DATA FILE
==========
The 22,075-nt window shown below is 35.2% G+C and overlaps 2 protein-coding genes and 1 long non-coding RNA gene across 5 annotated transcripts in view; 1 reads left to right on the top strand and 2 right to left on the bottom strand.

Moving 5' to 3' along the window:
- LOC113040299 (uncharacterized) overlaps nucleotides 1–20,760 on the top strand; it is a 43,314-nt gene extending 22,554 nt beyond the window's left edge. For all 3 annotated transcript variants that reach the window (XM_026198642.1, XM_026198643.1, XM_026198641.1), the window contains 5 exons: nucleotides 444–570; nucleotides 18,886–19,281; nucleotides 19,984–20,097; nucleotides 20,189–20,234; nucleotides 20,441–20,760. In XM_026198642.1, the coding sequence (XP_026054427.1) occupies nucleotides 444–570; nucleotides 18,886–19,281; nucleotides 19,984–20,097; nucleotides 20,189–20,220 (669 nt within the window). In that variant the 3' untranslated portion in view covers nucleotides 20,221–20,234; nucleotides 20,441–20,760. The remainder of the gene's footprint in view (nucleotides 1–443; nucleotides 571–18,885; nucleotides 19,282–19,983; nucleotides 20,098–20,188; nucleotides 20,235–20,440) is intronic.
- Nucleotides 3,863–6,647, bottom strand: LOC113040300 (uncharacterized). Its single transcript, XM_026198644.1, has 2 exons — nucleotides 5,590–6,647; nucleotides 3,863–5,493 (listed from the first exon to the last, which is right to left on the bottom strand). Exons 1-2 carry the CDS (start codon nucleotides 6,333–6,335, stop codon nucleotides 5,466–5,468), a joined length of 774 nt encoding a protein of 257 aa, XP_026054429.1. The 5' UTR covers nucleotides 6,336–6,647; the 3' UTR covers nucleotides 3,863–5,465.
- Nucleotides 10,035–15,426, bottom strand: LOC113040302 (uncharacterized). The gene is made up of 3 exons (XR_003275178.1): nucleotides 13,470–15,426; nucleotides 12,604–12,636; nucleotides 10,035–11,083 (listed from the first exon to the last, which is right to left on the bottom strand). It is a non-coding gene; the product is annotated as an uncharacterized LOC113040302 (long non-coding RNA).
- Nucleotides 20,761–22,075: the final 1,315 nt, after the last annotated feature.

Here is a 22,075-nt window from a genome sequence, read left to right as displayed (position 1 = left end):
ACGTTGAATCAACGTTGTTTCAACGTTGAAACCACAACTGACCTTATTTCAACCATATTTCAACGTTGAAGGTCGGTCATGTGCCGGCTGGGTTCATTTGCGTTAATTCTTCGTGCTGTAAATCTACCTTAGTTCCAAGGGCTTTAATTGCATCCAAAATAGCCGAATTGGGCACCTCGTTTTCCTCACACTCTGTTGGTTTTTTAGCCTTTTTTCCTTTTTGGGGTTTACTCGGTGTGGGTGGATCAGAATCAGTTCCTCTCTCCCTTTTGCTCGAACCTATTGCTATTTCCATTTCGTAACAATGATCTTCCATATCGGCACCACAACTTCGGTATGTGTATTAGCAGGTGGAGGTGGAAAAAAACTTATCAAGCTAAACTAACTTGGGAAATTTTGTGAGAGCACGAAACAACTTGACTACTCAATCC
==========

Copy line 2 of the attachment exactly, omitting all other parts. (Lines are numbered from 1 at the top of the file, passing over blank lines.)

Moving 5' to 3' along the window: